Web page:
Art Meets Life at the Newly Renovated Saint Martins Lofts by 19 Greek Street
Imagine a pristine museum of furniture and art in which all the pieces come alive at night, carousing and animating the spaces they quietly inhabit during the day. This scenario, articulated as the early inspiration for London’s Saint Martins Lofts project by Marc Peridis, founder of socially conscious interior design firm, 19 Greek Street, seems neither outlandish nor impossible after perusing the resulting interior spaces. With a carefully curated blend of unique, upcycled furniture with crisp, graphic artwork, the resulting spaces incite rich visual dialogues yet to be imagined.
Tasked with creating a showcase apartment to promote the transformation of Central Saint Martins‘s building in Charing Cross into a series of high-end residences, 19 Greek Street turned to the multi-faceted history and context of the existing space as a springboard. An art school originally founded in the 1850s with a goal of legitimizing artistic skill sets as viable professions, the design firm found inspiration in the school’s role in revolutionizing society’s perception of artists as professionals who could be taken seriously.
“It was important that this idea would be translated into the space,” explains Peridis. “We didn’t want to make spaces that looked like living in an art school, but we wanted people to live somewhere that connected to a soul and philosophy. We went back to the core of the original building and aimed to create very comfortable, functional home spaces that bring together works from people that are very serious, creative designers.”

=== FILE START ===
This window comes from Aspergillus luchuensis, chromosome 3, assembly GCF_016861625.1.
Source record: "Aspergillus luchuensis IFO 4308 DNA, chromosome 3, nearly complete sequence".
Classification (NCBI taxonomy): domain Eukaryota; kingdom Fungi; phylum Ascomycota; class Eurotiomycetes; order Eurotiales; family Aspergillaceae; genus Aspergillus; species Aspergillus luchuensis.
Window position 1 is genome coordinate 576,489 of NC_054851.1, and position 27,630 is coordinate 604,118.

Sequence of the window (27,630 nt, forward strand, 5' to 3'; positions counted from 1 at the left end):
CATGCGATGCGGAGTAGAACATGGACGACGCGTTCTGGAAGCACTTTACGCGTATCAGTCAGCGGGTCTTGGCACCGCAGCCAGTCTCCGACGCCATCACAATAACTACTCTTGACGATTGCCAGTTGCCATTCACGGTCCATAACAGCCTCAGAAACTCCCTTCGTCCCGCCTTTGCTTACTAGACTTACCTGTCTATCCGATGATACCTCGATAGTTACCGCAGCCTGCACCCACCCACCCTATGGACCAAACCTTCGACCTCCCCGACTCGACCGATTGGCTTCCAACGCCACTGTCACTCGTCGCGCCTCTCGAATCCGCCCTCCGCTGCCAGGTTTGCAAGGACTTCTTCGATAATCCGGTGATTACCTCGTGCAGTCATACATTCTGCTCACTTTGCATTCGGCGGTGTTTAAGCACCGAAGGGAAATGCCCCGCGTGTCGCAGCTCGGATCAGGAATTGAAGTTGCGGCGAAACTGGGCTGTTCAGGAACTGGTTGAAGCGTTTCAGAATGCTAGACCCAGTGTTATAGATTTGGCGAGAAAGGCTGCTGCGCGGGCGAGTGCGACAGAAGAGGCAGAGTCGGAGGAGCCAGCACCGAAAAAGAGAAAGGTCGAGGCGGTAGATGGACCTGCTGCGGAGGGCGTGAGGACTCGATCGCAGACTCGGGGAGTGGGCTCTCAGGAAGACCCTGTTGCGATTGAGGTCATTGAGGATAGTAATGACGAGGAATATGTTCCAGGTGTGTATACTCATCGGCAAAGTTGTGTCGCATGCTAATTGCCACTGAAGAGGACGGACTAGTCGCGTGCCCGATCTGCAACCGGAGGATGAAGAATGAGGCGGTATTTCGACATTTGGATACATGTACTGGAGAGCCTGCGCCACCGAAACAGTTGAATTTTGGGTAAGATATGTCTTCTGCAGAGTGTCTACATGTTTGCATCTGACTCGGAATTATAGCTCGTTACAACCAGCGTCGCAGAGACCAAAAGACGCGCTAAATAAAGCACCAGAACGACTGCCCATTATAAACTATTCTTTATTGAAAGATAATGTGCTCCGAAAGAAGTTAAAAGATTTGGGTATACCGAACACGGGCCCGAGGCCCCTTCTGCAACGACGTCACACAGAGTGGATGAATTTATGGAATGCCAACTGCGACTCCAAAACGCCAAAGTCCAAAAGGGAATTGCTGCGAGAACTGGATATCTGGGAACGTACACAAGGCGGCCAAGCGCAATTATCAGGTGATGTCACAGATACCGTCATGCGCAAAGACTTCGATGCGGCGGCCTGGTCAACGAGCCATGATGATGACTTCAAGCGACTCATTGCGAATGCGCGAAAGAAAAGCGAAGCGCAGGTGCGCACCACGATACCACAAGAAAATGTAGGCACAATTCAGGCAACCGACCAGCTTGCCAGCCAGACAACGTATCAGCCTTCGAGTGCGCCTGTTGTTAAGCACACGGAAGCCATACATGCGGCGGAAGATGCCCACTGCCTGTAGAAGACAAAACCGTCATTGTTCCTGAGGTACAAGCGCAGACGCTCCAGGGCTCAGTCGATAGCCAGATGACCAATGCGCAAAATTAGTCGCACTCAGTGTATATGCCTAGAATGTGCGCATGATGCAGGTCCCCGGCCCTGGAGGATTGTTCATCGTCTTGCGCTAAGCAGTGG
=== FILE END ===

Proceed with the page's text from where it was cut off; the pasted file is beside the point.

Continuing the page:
The resulting spaces showcase sophisticated ensembles of furniture that serve as functional pieces of high-end artwork rooted in socially conscious design. The combination of quality design paired with repurposing and resourcefulness can be found in the inclusion of pieces such as Nina Tolstrum of Studiomama’s “Re-Imagined” chair series. All chairs are made by hand from discarded office seating that is stripped down to its frame, re-welded, powder-coated, and newly padded in bright frames and colors.
The many furniture pieces throughout each space tell a similar but different story. In the study, a tilted chair demonstrates “art with function, design without”—a concept developed by Danish furniture designer Rasmus Fex as a means of eliminating functionality from an object to generate a new design aesthetic. The chair sits at a desk made from newspaper with an LED lamp crafted from iron and desert sand.
Original artworks by Central Saint Martins alumni also contribute a sense of history and narrative graphic quality to each space. In the living and dining room, figurative art reinforce the subtle, organic undertones of the furniture’s soft curves.
A comfortable yet elegant living space embedded in a simultaneous sense of old and new, the final reading of Saint Martins Loft space is a manifestation of Peridis’s original vision: “I like to think of the spaces as having a personality of different characters coming out to play in an otherwise serious setting.”